“No-one wants them” – BBC on stranded refugees

The BBC reported today on a boat filled with desperate people in the Andaman Sea. Apparently ten people on the boat have already died from starvation or dehydration, while others are resorting to drinking urine. 350 Rohingya people, from Myanmar, are said to be aboard, drifting, having been refused entry to Thailand.

This is just one of many such boats currently drifting off the coasts of Thailand, Indonesia and Malaysia. The Rohingya are one of the most oppressed ethnic/religious minorities in the world, having no recognition as citizens in Myanmar, and therefore having experienced constant persecution.

According to the BBC’s Jonathan Head, who can be seen in a video at the top of that report, “no-one wants them”. It’s quite striking when a journalist feels able to make that kind of judgement. But that is the world we live in.

Closer to home, meanwhile, the European Union has this week announced a new approach on its own “migrant” crisis, which follows the decision to scrap Mare Nostrum in October last year. This involves a new quota system aimed at allowing in a higher number of people (20,000 over two years) and distributing them fairly across member states. Even this reasonably moderate proposal was met with total rejection by Britain’s Home Secretary, Theresa May, who claims that these people leaving war-torn countries and despotic regimes are merely “economic migrants”, and that we shouldn’t encourage them.

The EU’s approach also contains some far more worrying plans. In particular, the proposal for a “military campaign” to “smash” smuggling networks should strike fear into the heart of any reasonably compassionate person. The Guardian reported that this would be at least an air and naval campaign – but that it might also include “a presence ashore”, which is a quite spectacularly horrifying euphemism.

This is all awful, of course. Both situations have been created by a lack of liberty – both in terms of the countries from which these people have already fled, and in terms of the response from the rich old nations to which they want to flee. The solution cannot lie in reducing freedom yet further. Whether it is Indonesia or Britain, the reality is that by turning such people away, you are actively choosing to contribute to their deaths.

Moreover, “cracking down” on the smuggling networks – as I’ve suggested before – is meaningless without providing a legal, safe alternative. It is not as if these people want to use such networks. They use them because they have no other choice. The smuggling networks are a classic black market, created by prohibition; they’re the equivalent of bootleg liquor or cocaine cut with ground glass. Except instead of intoxicants or narcotics, these people just want to live in a place that isn’t so irredeemably screwed up beyond repair that their very lives are worthless. And they’re willing to do anything – literally anything – to get to that place.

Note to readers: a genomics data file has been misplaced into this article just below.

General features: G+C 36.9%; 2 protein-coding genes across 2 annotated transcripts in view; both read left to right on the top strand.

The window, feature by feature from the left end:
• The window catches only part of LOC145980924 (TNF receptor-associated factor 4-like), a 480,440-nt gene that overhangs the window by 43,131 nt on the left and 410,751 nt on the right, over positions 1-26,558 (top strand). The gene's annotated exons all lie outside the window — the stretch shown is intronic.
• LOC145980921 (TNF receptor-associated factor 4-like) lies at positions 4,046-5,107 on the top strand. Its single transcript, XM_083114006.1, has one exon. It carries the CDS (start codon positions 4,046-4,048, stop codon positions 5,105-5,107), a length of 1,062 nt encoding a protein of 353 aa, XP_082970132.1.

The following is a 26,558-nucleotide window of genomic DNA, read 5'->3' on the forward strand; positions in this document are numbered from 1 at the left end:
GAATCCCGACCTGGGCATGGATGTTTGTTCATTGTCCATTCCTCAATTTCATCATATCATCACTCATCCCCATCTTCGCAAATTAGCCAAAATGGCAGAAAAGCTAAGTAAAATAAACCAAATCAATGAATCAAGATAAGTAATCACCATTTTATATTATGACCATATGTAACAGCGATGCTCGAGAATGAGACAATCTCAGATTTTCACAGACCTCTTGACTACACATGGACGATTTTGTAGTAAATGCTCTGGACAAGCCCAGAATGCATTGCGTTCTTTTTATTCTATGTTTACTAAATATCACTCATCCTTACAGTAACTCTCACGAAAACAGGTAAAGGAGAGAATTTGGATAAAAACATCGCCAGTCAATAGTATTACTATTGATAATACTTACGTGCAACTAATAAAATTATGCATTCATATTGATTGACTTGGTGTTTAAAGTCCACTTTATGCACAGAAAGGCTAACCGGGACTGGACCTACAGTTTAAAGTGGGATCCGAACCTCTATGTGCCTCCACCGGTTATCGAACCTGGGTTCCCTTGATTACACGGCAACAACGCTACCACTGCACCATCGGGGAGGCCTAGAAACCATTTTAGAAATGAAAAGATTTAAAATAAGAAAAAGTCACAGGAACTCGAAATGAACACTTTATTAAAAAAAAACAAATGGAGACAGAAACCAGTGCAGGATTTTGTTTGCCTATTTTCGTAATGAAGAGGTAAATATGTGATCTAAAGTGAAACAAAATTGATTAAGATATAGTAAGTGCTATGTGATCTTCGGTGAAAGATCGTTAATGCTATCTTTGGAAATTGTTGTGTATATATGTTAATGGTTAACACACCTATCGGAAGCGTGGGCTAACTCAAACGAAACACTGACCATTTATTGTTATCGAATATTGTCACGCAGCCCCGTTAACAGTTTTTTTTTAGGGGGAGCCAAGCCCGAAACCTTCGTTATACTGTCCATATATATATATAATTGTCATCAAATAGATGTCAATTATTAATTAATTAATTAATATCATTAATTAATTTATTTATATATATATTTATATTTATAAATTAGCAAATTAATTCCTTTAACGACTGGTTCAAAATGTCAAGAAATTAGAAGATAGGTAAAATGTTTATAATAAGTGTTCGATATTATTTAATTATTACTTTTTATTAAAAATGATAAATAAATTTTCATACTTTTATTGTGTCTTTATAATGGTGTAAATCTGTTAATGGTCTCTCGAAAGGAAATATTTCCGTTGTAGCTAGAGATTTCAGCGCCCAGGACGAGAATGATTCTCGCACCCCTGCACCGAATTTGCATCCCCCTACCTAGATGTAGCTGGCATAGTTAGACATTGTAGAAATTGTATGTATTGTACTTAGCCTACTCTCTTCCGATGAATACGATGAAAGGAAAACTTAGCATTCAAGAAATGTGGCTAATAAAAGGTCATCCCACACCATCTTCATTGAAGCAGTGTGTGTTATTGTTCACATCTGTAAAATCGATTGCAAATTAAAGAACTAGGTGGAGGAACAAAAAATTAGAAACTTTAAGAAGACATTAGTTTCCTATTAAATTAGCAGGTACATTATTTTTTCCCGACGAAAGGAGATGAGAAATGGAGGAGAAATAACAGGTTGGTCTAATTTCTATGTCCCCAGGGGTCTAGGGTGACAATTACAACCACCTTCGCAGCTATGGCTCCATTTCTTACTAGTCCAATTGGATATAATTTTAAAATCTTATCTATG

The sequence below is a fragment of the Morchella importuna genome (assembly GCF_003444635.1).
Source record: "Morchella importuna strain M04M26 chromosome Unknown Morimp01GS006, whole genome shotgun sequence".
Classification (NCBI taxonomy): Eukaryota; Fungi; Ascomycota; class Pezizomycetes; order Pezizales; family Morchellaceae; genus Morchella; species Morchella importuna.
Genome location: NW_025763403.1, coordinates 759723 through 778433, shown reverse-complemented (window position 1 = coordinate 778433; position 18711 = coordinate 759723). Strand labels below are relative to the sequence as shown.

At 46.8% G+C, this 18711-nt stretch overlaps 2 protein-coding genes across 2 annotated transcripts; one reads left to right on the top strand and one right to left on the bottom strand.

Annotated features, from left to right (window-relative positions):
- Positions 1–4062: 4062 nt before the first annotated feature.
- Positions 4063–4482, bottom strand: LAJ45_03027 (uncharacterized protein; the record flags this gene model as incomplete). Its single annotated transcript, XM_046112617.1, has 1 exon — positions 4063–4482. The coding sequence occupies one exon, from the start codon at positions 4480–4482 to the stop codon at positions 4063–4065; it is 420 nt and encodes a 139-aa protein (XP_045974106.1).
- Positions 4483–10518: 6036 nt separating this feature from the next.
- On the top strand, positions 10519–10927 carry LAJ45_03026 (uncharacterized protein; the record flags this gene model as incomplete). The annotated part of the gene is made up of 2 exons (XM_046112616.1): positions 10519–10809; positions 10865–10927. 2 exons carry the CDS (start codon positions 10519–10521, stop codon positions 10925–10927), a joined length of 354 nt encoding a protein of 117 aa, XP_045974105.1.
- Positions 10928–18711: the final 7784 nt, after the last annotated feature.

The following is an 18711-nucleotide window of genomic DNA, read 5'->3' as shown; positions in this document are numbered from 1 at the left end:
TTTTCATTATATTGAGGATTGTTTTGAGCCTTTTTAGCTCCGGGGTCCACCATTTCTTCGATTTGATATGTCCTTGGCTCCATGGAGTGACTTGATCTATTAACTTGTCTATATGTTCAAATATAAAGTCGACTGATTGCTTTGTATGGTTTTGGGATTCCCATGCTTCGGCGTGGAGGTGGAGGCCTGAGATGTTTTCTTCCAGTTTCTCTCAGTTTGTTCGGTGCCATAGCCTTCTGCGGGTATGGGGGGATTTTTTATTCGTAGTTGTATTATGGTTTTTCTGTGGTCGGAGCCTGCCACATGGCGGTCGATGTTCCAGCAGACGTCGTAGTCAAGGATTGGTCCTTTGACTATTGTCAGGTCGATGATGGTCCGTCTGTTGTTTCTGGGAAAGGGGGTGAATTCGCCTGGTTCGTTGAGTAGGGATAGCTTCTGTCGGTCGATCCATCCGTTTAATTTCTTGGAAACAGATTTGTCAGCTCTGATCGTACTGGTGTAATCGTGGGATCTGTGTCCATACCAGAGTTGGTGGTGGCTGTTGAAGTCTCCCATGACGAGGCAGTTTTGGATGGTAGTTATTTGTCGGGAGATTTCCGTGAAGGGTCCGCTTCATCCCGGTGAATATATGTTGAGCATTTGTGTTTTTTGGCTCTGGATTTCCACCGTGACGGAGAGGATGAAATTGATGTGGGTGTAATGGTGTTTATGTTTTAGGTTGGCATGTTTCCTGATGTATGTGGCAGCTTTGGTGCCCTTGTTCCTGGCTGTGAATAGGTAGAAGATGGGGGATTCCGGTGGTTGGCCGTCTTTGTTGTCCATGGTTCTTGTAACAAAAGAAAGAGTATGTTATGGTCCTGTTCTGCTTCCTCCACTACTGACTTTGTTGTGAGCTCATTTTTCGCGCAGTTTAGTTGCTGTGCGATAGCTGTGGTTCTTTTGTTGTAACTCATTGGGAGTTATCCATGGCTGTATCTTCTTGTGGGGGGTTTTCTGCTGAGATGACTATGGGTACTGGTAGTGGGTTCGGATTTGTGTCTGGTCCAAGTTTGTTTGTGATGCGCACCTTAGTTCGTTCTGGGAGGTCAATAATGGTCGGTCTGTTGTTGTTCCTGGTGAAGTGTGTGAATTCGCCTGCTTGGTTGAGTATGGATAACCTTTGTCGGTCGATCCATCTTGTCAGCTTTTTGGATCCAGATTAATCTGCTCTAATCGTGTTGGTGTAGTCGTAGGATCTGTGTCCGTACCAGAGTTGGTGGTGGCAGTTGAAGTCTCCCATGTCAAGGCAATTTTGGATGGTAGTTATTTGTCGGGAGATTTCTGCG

Any of us would do the same. And this is the biggest irony of all. The very hope that these people embody is another side of the “aspiration” that conservatives preach to their citizens. The same hope that drives people to get into rickety boats and drift for weeks without food or water is what is supposed to drive people in UK JCPs to keep applying endlessly for the same McJob.

It doesn’t seem to have occurred to conservative, aggressive, anti-immigration governments that shutting these people out doesn’t just tell them no-one wants them. It sends a message to anyone without hope: get out and stay out, because we don’t want your type here.

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One thought on ““No-one wants them” – BBC on stranded refugees

  1. Phuketwan talked with boatpeople today in what’s believed to be the first direct account from the fleeing Rohingya and Bangladeshis caught up in the present wave of boats stranded at sea.

    The strandings follow a crackdown on trafficking camps in Thailand and the refusal of Malaysia and Indonesia to allow more boats to land.

    Through a translator, 10-year-old Muhammed said that he had been kidnapped and never intended to leave his parents in Burma.

    ”I want to go back,” he said. ”I was grabbed by a gang and found myself on the boat. I want to go back home and stay with my parents.”

    Kidnaps have been reported more frequently over the past year, most often from Bangladesh, as touts entice or coerce young men mostly to try their luck at better paid work in Malaysia.

    The 10-year-old boy’s account is the first that Phuketwan has heard of a child being kidnapped alone from Burma, also known as Myanmar.

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